The inhibitor of O‐GlcNAcase, PUGNAc, sensitizes toward early B‐cell activation
O‐GlcNAc modifications are controlled by the transferase OGT and by a protein with antagonistic function, O‐GlcNAcase, which removes this sugar residue from proteins (Hanover, 2001). We used PUGNAc (O‐(2‐Acetamido‐2‐deoxy‐D‐glucopyranosylidene)amino N‐phenylcarbamate), a specific inhibitor of O‐GlcNAcase, predicting that it should produce similar effects to those observed after overexpression of OGT (Vosseller et al, 2002). PUGNAc treatment should result in the increase of the level of O‐GlcNAc modifications of NFκB and NFAT and therefore facilitate the activation of lymphocytes.
BJAB cells were treated with 100 μM PUGNAc for 0, 3, 6 or 12 h, respectively, and total cellular lysates were analyzed for the level of O‐GlcNAc‐modified proteins (Figure 8A). Western blot analysis of these lysates with antibodies against O‐GlcNAc demonstrated a time‐dependent increase of O‐GlcNAc‐modified proteins (Figure 8A). Upon treatment with PUGNAc, the level of O‐GlcNAc‐modified NFκB was also increased, whereas the overall amounts of immunoprecipitated NFκB was not influenced by PUGNAc (Figure 8B, lower panel). Flow cytometry analysis of the cells treated with 100 μM PUGNAc for up to 72 h did not affect proliferation of the cells (data not shown). We then examined the consequence of the inhibition of O‐GlcNAcase with PUGNAc on early B‐cell activation, by evaluating CD69 surface expression. BJAB cells were either left untreated or were treated for 5 h with the inhibitor before stimulation with anti‐IgM antibodies for 0, 12, 15 or 19 h, respectively. Treatment of BJAB cells with PUGNAc accelerated CD69 externalization, whereas treatment with PUGNAc alone did not result in an increase in CD69 surface externalization (Figure 8C). To confirm that inhibition of O‐GlcNAcase facilitated NFAT activation, BJAB.NFAT.GFP cells were used. These cells express GFP under the control of a NFAT promoter allowing activation of the NFAT promoter to be analyzed by Flow cytometry analysis. BJAB.NFAT.GFP cells were either left untreated or treated with PUGNAc for 5 h and subsequently stimulated with anti‐IgM antibodies for 12 h. Prominent GFP expression can be observed upon stimulation by anti‐IgM antibodies (example in upper panel Figure 8D). In the presence of PUGNAc, a prominent increase of double‐positive cells, GFP+ and CD69+, is observed (Figure 8D, lower panel). Thus, pretreatment with PUGNAc leads to an increase in NFAT activation as well as CD69 surface externalization.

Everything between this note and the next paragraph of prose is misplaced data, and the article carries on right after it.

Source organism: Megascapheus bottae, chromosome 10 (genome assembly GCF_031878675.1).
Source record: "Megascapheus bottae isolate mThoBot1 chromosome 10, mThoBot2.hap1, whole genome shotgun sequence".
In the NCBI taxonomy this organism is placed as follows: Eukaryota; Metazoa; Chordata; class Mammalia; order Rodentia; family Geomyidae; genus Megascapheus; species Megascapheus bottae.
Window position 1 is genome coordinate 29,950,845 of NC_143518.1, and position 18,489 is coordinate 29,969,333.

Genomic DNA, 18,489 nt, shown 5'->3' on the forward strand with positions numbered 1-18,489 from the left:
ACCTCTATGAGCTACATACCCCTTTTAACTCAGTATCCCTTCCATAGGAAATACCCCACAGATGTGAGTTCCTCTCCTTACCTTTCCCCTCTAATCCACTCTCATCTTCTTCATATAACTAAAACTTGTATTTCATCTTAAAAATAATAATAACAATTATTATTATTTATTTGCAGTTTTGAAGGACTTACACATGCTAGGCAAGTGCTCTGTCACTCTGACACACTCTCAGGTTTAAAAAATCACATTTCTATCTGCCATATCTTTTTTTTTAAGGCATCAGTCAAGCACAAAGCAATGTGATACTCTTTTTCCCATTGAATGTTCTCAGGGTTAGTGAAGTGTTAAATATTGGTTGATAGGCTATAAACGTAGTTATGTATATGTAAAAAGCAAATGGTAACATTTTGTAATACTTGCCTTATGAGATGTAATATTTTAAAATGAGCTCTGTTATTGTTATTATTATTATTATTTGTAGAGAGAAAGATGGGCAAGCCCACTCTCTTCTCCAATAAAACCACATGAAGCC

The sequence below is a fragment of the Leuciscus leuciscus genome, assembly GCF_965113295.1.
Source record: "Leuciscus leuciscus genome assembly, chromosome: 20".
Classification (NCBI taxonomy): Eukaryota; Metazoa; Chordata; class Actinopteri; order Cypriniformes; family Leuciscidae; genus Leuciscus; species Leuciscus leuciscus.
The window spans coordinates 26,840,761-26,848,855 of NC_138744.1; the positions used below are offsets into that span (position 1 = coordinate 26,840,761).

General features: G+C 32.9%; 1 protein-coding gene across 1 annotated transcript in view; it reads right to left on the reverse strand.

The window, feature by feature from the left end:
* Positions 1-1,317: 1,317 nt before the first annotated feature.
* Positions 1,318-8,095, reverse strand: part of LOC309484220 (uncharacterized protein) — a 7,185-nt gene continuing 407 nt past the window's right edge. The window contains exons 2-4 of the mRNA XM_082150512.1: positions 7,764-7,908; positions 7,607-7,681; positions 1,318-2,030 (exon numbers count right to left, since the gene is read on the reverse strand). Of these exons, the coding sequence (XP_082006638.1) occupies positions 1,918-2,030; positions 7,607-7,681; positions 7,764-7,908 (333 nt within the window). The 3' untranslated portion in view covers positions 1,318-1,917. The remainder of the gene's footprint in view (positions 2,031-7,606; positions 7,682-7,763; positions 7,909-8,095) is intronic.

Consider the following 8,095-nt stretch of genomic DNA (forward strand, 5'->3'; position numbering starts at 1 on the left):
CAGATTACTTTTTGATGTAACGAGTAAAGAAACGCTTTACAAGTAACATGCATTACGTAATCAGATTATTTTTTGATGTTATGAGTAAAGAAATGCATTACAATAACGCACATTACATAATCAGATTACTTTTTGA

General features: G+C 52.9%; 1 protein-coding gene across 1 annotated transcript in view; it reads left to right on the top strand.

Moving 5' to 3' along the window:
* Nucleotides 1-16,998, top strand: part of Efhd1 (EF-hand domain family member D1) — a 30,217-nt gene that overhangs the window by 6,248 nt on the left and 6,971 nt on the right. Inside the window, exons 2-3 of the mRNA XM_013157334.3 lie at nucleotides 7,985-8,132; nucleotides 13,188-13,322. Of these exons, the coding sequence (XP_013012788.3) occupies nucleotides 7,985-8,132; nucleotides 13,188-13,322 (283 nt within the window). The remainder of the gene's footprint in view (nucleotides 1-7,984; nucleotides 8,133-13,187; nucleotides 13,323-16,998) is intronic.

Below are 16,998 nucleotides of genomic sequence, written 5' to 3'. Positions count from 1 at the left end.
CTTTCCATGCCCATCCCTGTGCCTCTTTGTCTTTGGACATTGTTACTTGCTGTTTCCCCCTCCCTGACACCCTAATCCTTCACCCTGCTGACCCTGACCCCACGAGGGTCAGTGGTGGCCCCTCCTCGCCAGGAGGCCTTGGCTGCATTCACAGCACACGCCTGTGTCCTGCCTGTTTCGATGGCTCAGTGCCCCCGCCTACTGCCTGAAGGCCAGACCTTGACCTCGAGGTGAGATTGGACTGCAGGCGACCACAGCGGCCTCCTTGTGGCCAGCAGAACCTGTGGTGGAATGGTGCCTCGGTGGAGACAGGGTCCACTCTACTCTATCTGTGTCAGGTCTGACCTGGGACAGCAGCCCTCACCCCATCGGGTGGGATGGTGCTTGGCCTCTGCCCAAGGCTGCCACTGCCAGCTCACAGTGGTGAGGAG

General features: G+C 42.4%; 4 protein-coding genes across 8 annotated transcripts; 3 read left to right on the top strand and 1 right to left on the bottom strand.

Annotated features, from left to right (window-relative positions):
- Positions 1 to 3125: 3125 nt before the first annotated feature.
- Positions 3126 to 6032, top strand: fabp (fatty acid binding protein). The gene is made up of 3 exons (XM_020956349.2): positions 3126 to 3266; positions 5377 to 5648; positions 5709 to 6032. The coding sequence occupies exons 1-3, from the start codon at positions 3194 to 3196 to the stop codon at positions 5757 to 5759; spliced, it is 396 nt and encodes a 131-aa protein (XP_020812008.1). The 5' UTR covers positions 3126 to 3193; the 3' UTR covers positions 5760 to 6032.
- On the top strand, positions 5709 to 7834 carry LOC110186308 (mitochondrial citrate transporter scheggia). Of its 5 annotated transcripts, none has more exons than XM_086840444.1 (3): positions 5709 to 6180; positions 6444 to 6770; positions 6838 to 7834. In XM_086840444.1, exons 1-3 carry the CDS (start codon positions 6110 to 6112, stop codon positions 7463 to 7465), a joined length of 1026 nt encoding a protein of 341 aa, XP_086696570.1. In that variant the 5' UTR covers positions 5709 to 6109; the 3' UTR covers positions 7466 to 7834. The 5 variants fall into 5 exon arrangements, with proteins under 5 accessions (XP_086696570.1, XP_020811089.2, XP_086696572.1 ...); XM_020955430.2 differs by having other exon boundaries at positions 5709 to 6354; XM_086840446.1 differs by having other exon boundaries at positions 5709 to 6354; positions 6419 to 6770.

The inhibitor of O‐GlcNAcase, PUGNAc, sensitizes primary human lymphocytes toward activation
PUGNAc was used to test the effects of O‐GlcNAc modification on the activation of primary human lymphocytes.
Human PBMCs were treated with PUGNAc, T and B cells in PBMCs were identified by anti‐CD3 and anti‐CD19 antibodies, respectively, and then analyzed for CD69 surface expression. The inhibition of O‐GlcNAcase by PUGNAc leads to a concentration‐dependent increase in activation of primary human B cells (Figure 8E) and primary human T cells (Figure 8F). In summary, an increase of O‐GlcNAc modifications upon inhibition of O‐GlcNAse leads to a sensitization of T as well as B cells toward TCR‐ and BCR‐induced activation.
This study demonstrates that the balance of O‐GlcNAc modifications of the transcription factors NFAT and NFκB is decisive for lymphocytes activation. Proper levels of O‐GlcNAc modifications are controlled by the O‐GlcNAc transferase OGT and its counter‐enzyme O‐GlcNAcase. SiRNA‐mediated downregulation of OGT leads to the impairment of T‐ and B‐lymphocytes activation. Overexpression of OGT sensitizes lymphocytes toward activation similarly as the inhibition of O‐GlcNAcase, the enzyme with antagonistic function to OGT. Mechanistic experiments showed that OGT interacts with NFAT as well as NFκB, thereby modifying both transcription factors. The effect of OGT on NFκB seems to be specific to lymphocytes, as we failed to reproduce a similar effect in other cells. This suggests that TCR‐/BCR‐mediated signaling is required for the functional effect of OGT on NFAT/NFκB transcription factors. Moreover, a transient increase of O‐GlcNAc modification of NFAT occurs upon TCR/BCR stimulation in the cytosol of lymphocytes, that seems to precede its translocation into the nucleus. In summary, our study for the first time points toward OGT as a key signaling component downstream of the TCR and the BCR.